Italy is a beautiful place and remains a critically important region in the history of Western civilization, but the coronavirus has resulted in the entire country coming to a standstill. According to one report, an obituary section of one paper was expanded from one to ten pages in order to accommodate all of the deaths. But is that a reflection of Italy’s failed health system, or a symptom of a socialist medical system cracking under the pressure? 

At last count, there were about 24,700 cases of coronavirus and 1,800 deaths in Italy, and 3,590 new cases and 398 new deaths reported just in the last 24-hours. The entire country remains essentially on lockdown, with most citizens confined to their residences for the past week.

But why so many deaths in Italy? After all, shouldn’t the country’s health care system be better than China’s?

Italy, like the United Kingdom, is apparently rationing its health care and declining treatment to those in the 80s and 90s who are considered too old to benefit from treatment. Essentially, allowing these elderly citizens and family patriarchs and matriarchs to die alone in hospital wards.

The country also has one of the oldest populations in Europe, which means that the crisis is hitting the country especially hard (coronavirus is more virulent in the older and immunocompromised population). The deaths are so frequent that morgues and churches are filled with the unburied remains of the country’s elders. At this time, because of coronavirus, all funerals have been suspended. 

“For us, it’s a trauma, an emotional trauma,” Alberto Ceresoli, the editor of one paper, told The New York Times. “These are people who die alone and who are buried alone. They didn’t have someone hold their hand and the funerals have to be tiny, with a quick prayer from the priest. Many of the close relatives are in quarantine.”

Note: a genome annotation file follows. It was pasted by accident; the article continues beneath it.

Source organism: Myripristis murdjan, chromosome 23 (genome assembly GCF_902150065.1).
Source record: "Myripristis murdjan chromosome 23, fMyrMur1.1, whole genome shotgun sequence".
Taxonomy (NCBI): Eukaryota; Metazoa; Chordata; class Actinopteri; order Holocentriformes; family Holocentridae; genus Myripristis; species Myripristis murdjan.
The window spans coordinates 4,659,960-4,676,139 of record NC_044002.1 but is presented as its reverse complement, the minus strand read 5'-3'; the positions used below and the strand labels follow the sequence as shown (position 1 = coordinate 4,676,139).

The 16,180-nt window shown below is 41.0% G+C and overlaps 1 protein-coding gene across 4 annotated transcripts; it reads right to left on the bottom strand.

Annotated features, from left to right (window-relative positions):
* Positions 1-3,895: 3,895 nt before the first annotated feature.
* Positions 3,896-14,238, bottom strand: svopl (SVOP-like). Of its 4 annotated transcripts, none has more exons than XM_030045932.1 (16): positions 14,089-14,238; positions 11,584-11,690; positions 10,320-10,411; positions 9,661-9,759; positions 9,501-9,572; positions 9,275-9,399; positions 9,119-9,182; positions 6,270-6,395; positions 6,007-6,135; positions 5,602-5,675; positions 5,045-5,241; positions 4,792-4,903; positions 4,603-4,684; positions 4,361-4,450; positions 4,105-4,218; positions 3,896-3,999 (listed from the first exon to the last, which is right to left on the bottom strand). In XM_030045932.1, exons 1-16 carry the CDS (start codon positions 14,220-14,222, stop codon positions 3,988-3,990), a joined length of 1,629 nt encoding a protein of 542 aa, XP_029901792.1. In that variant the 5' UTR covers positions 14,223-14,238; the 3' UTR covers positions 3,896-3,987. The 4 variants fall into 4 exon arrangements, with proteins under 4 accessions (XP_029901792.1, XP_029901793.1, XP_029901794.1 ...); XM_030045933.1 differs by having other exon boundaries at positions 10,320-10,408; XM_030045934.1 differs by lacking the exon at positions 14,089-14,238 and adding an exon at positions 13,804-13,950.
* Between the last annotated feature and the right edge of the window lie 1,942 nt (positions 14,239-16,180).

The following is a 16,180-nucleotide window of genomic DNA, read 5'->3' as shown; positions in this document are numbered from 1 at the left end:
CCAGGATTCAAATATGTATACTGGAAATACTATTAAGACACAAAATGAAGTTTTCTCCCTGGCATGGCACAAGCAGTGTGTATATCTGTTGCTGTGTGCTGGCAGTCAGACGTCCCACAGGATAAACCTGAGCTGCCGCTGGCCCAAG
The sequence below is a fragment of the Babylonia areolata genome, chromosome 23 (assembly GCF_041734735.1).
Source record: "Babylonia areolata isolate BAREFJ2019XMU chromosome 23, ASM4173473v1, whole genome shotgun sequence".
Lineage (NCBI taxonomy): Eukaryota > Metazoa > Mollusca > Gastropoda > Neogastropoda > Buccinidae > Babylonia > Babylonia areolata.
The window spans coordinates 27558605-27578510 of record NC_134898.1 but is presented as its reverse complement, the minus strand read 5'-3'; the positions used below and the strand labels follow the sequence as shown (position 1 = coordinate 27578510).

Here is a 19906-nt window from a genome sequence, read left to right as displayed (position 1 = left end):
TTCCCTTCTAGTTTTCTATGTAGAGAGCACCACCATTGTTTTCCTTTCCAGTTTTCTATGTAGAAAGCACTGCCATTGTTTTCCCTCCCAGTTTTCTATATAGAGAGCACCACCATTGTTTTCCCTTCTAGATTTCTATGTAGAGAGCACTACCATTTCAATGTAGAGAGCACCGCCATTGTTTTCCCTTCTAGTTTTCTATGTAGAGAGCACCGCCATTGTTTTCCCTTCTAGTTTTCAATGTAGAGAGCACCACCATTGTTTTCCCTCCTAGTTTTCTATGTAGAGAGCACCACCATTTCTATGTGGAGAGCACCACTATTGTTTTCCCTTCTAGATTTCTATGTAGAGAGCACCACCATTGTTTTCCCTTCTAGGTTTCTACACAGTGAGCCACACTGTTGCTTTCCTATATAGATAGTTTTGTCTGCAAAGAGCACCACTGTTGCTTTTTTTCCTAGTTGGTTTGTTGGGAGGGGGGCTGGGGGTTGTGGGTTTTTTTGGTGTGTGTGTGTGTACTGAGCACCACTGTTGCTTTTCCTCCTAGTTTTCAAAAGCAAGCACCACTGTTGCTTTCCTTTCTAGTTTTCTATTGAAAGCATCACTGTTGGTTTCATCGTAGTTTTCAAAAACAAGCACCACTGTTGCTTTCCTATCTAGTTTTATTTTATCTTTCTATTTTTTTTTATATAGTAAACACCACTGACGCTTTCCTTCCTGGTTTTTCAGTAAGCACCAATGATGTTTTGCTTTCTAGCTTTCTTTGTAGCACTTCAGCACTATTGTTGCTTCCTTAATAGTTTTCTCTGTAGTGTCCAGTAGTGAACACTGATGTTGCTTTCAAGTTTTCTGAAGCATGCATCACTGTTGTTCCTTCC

One of the country’s citizens said that the virus “is massacring this valley, every family is losing someone dear to them. In Bergamo, so many bodies are piling up they don’t know what to do with them.” 

It’s difficult to imagine how the trauma will continue to affect the country in the future, and perhaps it could be seen as a warning of what can happen when the country as a whole is valued more than the individual lives of its citizens.

Socialist systems, like it or not, are designed with the perspective that the whole is greater than the one. In a socialist system, patients with chronic diseases are considered a greater burden on the system than healthy ones and therefore less deserving of care. There’s a reason why there is an entire government agency in Canada dedicated to actively seeking out patients waiting for assisted suicide or euthanasia for organ donation. These dying patients are worth more dead than alive. 

This may even happen here in the United States as well, though probably on a smaller scale. As hospitals are overwhelmed, rationing of health care will likely become a necessary decision. Prayerfully, it won’t come to that.

As a free market system (mostly), health care is always provided to anyone who needs it. Though there is a cost attached, there’s a reason why people come here from all over the world to seek care.